Most of us take our senses for granted, but when a medical issue arises that takes away or diminishes our ability to smell, hear, or taste, we’re quick to make a doctor’s appointment. In the most serious cases of medical problems affecting the ear, nose, or throat, ENT surgeons or otorhinolaryngologists are there to offer a medical solution either in a private hospital or through the NHS.
The majority of ENT procedures are relatively straightforward, posing little risk to you as the patient. ENT surgeries are meant to correct issues that ultimately improve your overall quality of life. Procedures to correct snoring and sleep apnea, pinnaplasty (ear surgery) and rhinoplasty (nasal surgery) are all common treatments performed under the skilled care of ENT surgeons. However, just like with other surgical treatments, things can go wrong due to medical negligence or mistakes. When ENT negligence occurs, you or a loved one may be left with injuries that are debilitating or disfiguring in nature, creating the need for ongoing, specialised treatment that may require compensation for your losses.
Needing surgical intervention for an illness or severe injury is common among adults, and for most, the process is straightforward. However, surgery can come with stress as most surgical procedures carry risk. The majority of surgeries performed are completed without any complications, as the doctors and medical staff who you entrust with your medical care are highly trained and fully capable of getting you on the road to recovery.
However, there are instances when things don’t go as planned when a surgery is required. Complications can take place through no fault of your surgeon or due to a negligent mistake. When a complication that occurs during or after surgery is the result of poor-quality care or negligence, you and your family may be entitled to compensation from a surgical negligence claim.
The ability to get access to high-quality medical care in an emergency situation is a necessary component of the UK healthcare system. As such, the Accident and Emergency (A&E) departments of hospitals around the country are meant to serve patients who are experiencing serious or life-threatening injuries or illnesses. More than 1.75 million patients are seen in the A&E department each and every month, making it the busiest, and arguably, the most error-prone division of the country’s healthcare system.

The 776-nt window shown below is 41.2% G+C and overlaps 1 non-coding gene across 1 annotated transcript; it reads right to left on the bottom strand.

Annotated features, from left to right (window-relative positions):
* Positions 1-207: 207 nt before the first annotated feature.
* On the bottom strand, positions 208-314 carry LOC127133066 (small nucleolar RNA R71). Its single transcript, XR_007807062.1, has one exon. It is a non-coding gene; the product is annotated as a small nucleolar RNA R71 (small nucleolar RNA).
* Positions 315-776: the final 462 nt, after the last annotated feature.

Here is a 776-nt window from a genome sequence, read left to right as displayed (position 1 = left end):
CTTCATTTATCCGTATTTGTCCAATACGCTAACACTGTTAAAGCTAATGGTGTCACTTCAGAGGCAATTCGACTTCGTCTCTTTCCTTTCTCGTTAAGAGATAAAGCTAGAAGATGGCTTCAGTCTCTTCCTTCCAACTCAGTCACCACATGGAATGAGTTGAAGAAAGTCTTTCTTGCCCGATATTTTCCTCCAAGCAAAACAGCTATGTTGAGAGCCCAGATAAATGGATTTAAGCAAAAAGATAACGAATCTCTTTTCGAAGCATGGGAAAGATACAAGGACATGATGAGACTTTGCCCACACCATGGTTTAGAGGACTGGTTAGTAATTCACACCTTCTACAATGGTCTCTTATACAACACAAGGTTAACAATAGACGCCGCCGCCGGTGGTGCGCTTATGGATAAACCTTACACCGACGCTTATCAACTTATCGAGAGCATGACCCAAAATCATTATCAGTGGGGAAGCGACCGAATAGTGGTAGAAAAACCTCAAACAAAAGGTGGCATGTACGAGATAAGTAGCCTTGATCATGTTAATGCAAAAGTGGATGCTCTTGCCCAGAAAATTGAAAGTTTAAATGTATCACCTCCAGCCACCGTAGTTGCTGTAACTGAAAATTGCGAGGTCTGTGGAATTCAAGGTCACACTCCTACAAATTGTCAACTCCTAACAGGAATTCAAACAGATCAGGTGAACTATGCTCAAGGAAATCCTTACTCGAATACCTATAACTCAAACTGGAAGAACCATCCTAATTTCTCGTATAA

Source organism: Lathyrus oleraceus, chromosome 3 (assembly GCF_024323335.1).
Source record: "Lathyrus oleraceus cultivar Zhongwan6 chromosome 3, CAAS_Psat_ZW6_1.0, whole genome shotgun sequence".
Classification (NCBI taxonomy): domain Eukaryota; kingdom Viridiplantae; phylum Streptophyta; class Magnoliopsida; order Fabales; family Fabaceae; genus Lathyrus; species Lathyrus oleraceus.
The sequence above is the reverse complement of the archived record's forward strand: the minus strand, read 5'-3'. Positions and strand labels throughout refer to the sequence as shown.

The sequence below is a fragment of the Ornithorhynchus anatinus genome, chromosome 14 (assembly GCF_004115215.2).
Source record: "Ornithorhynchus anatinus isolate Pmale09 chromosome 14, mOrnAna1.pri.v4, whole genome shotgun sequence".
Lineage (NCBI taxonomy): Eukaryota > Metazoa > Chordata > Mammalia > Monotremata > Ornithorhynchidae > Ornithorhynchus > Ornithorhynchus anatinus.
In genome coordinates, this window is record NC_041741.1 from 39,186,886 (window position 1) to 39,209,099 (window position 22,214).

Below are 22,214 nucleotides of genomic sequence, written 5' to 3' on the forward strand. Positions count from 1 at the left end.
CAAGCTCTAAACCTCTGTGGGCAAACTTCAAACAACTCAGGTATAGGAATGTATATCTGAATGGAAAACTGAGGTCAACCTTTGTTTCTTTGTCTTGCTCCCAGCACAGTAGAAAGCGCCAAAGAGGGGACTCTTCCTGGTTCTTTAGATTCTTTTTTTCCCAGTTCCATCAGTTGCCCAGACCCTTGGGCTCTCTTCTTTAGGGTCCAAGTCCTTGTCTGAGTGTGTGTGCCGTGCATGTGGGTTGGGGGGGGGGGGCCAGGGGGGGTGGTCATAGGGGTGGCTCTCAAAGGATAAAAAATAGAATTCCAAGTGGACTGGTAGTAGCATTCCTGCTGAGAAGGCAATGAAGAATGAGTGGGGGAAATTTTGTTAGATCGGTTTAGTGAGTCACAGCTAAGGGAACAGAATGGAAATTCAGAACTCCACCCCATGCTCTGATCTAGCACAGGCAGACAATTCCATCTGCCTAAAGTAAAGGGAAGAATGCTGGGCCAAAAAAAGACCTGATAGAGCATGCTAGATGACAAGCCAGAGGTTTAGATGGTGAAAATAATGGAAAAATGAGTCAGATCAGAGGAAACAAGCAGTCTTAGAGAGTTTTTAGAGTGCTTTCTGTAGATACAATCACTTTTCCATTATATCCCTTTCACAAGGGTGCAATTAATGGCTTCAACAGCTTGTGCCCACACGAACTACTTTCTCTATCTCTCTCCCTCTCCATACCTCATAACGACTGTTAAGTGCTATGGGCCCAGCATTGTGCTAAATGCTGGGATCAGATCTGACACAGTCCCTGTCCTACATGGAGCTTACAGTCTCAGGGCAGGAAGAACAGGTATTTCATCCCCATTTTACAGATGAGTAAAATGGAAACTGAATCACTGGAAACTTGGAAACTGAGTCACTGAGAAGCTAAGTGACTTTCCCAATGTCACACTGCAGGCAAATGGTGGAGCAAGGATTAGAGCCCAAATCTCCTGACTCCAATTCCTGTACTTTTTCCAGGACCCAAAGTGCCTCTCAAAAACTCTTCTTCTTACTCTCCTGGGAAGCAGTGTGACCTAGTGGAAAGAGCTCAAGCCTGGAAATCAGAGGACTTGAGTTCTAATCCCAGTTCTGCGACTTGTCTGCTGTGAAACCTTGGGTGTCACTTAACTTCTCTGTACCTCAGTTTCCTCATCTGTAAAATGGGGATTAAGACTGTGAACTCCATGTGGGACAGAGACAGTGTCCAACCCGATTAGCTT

While most experience quality medical care and attention while visiting the A&E department for treatment of a critical injury or illness, others are not so fortunate. Because of the often hectic scene, patients have the potential to endure A&E negligence by way of additional injuries or illnesses due to lack of proper care, misdiagnosis, or undiagnosed issues. Despite the fast pace of A&E departments, you are still entitled to the best medical care available. When that isn’t received, you may have cause for an A&E claim to offset your financial losses and regain peace of mind.
As one of the largest and oldest national, publicly-funded institutions for medical care, the National Health Service (NHS) plays a significant role in treating millions of patients each year. The premise behind the establishment of NHS was the need for quality healthcare made available to everyone in England. However, the growing patient population puts pressure on NHS trusts each year, and the medical care received is not always the best it can be.
Individuals trust the NHS to provide medical care for an array of health needs, including routine screenings, treatments for mild to severe long-term conditions, emergency services, end-of-life care, surgeries, and prescriptions. Given the breadth of care services offered at NHS trusts, it is not surprising that things can – and do – go wrong. Unfortunately, the sheer size of the NHS makes it difficult to get answers to your questions when poor-quality care results in devastating outcomes. One of the few ways to get justice for caused by poor care provided through NHS is to make a claim against the NHS. We’re here to help with that process.